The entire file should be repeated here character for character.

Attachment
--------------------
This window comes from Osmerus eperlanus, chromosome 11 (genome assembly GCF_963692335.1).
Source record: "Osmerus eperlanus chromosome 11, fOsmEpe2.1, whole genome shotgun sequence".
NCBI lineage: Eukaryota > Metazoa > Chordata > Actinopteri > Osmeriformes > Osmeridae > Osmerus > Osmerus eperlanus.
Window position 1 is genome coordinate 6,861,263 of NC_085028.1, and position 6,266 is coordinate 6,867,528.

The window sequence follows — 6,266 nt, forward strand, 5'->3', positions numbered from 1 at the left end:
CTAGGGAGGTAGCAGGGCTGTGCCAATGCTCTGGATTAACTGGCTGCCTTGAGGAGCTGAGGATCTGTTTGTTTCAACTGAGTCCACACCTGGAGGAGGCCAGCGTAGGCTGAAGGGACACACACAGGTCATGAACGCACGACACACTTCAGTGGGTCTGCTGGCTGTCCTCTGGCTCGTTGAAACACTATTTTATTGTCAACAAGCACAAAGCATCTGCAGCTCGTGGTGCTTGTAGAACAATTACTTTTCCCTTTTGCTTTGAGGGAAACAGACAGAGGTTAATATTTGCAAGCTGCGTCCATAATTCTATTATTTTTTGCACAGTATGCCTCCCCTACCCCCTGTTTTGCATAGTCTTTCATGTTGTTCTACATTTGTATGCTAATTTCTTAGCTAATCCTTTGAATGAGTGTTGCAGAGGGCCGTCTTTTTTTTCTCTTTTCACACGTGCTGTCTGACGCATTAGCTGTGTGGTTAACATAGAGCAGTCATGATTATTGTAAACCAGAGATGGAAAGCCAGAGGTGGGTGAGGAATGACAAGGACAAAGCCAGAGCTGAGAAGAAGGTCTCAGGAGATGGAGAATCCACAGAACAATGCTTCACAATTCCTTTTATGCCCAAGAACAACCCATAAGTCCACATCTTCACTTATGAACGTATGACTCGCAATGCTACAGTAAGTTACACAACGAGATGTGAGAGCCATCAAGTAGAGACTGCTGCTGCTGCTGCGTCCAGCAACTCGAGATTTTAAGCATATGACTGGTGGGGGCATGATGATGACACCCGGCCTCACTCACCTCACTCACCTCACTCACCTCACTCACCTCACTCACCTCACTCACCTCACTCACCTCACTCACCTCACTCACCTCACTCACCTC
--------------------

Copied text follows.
This window comes from Osmerus eperlanus, chromosome 11 (genome assembly GCF_963692335.1).
Source record: "Osmerus eperlanus chromosome 11, fOsmEpe2.1, whole genome shotgun sequence".
NCBI lineage: Eukaryota > Metazoa > Chordata > Actinopteri > Osmeriformes > Osmeridae > Osmerus > Osmerus eperlanus.
Window position 1 is genome coordinate 6,861,263 of NC_085028.1, and position 6,266 is coordinate 6,867,528.

The window sequence follows — 6,266 nt, forward strand, 5'->3', positions numbered from 1 at the left end:
CTAGGGAGGTAGCAGGGCTGTGCCAATGCTCTGGATTAACTGGCTGCCTTGAGGAGCTGAGGATCTGTTTGTTTCAACTGAGTCCACACCTGGAGGAGGCCAGCGTAGGCTGAAGGGACACACACAGGTCATGAACGCACGACACACTTCAGTGGGTCTGCTGGCTGTCCTCTGGCTCGTTGAAACACTATTTTATTGTCAACAAGCACAAAGCATCTGCAGCTCGTGGTGCTTGTAGAACAATTACTTTTCCCTTTTGCTTTGAGGGAAACAGACAGAGGTTAATATTTGCAAGCTGCGTCCATAATTCTATTATTTTTTGCACAGTATGCCTCCCCTACCCCCTGTTTTGCATAGTCTTTCATGTTGTTCTACATTTGTATGCTAATTTCTTAGCTAATCCTTTGAATGAGTGTTGCAGAGGGCCGTCTTTTTTTTCTCTTTTCACACGTGCTGTCTGACGCATTAGCTGTGTGGTTAACATAGAGCAGTCATGATTATTGTAAACCAGAGATGGAAAGCCAGAGGTGGGTGAGGAATGACAAGGACAAAGCCAGAGCTGAGAAGAAGGTCTCAGGAGATGGAGAATCCACAGAACAATGCTTCACAATTCCTTTTATGCCCAAGAACAACCCATAAGTCCACATCTTCACTTATGAACGTATGACTCGCAATGCTACAGTAAGTTACACAACGAGATGTGAGAGCCATCAAGTAGAGACTGCTGCTGCTGCTGCGTCCAGCAACTCGAGATTTTAAGCATATGACTGGTGGGGGCATGATGATGACACCCGGCCTCACTCACCTCACTCACCTCACTCACCTCACTCACCTCACTCACCTCACTCACCTCACTCACCTCACTCACCTCACTCACCTCACTCACCTC